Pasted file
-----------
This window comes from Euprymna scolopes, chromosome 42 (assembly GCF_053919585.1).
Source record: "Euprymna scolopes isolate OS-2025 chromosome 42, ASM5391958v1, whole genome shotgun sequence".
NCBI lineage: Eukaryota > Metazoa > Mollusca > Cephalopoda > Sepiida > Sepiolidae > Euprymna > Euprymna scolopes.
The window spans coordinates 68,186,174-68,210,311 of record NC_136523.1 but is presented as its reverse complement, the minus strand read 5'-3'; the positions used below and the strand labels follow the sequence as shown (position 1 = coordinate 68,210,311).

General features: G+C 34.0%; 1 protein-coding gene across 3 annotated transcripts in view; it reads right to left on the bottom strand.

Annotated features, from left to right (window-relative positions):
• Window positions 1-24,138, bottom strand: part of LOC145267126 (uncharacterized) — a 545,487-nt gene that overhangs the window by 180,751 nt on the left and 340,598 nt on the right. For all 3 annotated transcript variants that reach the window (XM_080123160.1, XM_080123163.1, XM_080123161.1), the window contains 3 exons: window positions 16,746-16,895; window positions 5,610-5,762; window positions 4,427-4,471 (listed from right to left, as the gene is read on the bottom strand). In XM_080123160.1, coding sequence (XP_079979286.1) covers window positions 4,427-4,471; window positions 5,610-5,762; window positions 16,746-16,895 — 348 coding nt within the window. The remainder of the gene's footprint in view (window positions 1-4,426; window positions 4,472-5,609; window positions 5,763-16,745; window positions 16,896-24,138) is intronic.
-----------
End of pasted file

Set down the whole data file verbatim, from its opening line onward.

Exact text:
This window comes from Euprymna scolopes, chromosome 42 (assembly GCF_053919585.1).
Source record: "Euprymna scolopes isolate OS-2025 chromosome 42, ASM5391958v1, whole genome shotgun sequence".
NCBI lineage: Eukaryota > Metazoa > Mollusca > Cephalopoda > Sepiida > Sepiolidae > Euprymna > Euprymna scolopes.
The window spans coordinates 68,186,174-68,210,311 of record NC_136523.1 but is presented as its reverse complement, the minus strand read 5'-3'; the positions used below and the strand labels follow the sequence as shown (position 1 = coordinate 68,210,311).

General features: G+C 34.0%; 1 protein-coding gene across 3 annotated transcripts in view; it reads right to left on the bottom strand.

Annotated features, from left to right (window-relative positions):
• Window positions 1-24,138, bottom strand: part of LOC145267126 (uncharacterized) — a 545,487-nt gene that overhangs the window by 180,751 nt on the left and 340,598 nt on the right. For all 3 annotated transcript variants that reach the window (XM_080123160.1, XM_080123163.1, XM_080123161.1), the window contains 3 exons: window positions 16,746-16,895; window positions 5,610-5,762; window positions 4,427-4,471 (listed from right to left, as the gene is read on the bottom strand). In XM_080123160.1, coding sequence (XP_079979286.1) covers window positions 4,427-4,471; window positions 5,610-5,762; window positions 16,746-16,895 — 348 coding nt within the window. The remainder of the gene's footprint in view (window positions 1-4,426; window positions 4,472-5,609; window positions 5,763-16,745; window positions 16,896-24,138) is intronic.